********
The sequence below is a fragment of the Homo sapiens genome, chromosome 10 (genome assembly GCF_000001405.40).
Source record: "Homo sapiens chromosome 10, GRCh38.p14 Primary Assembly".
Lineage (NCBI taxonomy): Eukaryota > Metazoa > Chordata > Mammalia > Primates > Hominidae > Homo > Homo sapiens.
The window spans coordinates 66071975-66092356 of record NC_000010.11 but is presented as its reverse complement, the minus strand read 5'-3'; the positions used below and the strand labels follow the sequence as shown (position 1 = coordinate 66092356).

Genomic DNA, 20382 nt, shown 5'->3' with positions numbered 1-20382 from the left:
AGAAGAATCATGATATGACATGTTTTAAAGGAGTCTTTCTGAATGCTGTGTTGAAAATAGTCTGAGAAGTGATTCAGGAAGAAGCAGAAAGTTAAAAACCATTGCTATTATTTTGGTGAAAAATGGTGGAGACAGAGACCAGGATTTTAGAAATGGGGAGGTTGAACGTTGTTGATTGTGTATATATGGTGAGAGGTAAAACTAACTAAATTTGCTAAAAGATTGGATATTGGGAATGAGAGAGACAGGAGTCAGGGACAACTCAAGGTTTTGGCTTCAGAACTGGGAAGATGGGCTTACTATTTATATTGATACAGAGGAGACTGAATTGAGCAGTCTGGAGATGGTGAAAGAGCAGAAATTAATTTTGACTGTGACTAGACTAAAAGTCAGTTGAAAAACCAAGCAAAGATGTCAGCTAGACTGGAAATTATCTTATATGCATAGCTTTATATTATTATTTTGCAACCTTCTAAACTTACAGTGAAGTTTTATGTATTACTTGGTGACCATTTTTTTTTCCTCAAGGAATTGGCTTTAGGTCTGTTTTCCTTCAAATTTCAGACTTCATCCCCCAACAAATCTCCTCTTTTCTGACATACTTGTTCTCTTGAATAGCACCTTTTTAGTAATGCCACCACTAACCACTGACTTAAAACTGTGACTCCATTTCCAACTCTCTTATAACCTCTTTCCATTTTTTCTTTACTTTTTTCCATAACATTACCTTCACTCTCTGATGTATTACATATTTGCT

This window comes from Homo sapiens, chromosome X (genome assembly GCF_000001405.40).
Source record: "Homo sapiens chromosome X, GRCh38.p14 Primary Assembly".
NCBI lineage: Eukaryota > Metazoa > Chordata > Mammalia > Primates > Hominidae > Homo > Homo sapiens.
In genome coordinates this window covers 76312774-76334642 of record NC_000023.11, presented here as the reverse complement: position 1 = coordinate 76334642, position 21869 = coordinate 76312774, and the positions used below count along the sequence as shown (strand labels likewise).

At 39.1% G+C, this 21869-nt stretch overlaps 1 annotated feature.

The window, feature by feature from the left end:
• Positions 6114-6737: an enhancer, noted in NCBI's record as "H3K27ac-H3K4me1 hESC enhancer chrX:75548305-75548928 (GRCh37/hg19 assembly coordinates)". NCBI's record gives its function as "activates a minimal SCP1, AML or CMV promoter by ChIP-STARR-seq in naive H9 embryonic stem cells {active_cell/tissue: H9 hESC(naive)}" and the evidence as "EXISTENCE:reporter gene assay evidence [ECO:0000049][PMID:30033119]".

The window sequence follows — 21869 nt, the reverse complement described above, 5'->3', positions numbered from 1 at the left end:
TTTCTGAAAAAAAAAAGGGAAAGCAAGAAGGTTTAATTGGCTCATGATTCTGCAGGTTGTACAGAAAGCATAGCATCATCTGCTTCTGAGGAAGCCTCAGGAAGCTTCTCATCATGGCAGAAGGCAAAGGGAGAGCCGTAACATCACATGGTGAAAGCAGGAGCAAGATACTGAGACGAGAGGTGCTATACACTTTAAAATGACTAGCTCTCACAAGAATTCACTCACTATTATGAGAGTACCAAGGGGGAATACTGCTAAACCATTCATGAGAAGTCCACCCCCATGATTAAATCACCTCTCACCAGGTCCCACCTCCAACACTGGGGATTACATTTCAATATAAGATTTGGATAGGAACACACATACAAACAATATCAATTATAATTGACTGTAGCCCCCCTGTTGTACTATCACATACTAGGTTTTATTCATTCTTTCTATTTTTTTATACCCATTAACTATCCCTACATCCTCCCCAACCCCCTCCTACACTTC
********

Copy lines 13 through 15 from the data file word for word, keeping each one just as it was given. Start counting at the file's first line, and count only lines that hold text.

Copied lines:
• Positions 6114-6737: an enhancer, noted in NCBI's record as "H3K27ac-H3K4me1 hESC enhancer chrX:75548305-75548928 (GRCh37/hg19 assembly coordinates)". NCBI's record gives its function as "activates a minimal SCP1, AML or CMV promoter by ChIP-STARR-seq in naive H9 embryonic stem cells {active_cell/tissue: H9 hESC(naive)}" and the evidence as "EXISTENCE:reporter gene assay evidence [ECO:0000049][PMID:30033119]".

The window sequence follows — 21869 nt, the reverse complement described above, 5'->3', positions numbered from 1 at the left end:
TTTCTGAAAAAAAAAAGGGAAAGCAAGAAGGTTTAATTGGCTCATGATTCTGCAGGTTGTACAGAAAGCATAGCATCATCTGCTTCTGAGGAAGCCTCAGGAAGCTTCTCATCATGGCAGAAGGCAAAGGGAGAGCCGTAACATCACATGGTGAAAGCAGGAGCAAGATACTGAGACGAGAGGTGCTATACACTTTAAAATGACTAGCTCTCACAAGAATTCACTCACTATTATGAGAGTACCAAGGGGGAATACTGCTAAACCATTCATGAGAAGTCCACCCCCATGATTAAATCACCTCTCACCAGGTCCCACCTCCAACACTGGGGATTACATTTCAATATAAGATTTGGATAGGAACACACATACAAACAATATCAATTATAATTGACTGTAGCCCCCCTGTTGTACTATCACATACTAGGTTTTATTCATTCTTTCTATTTTTTTATACCCATTAACTATCCCTACATCCTCCCCAACCCCCTCCTACACTTC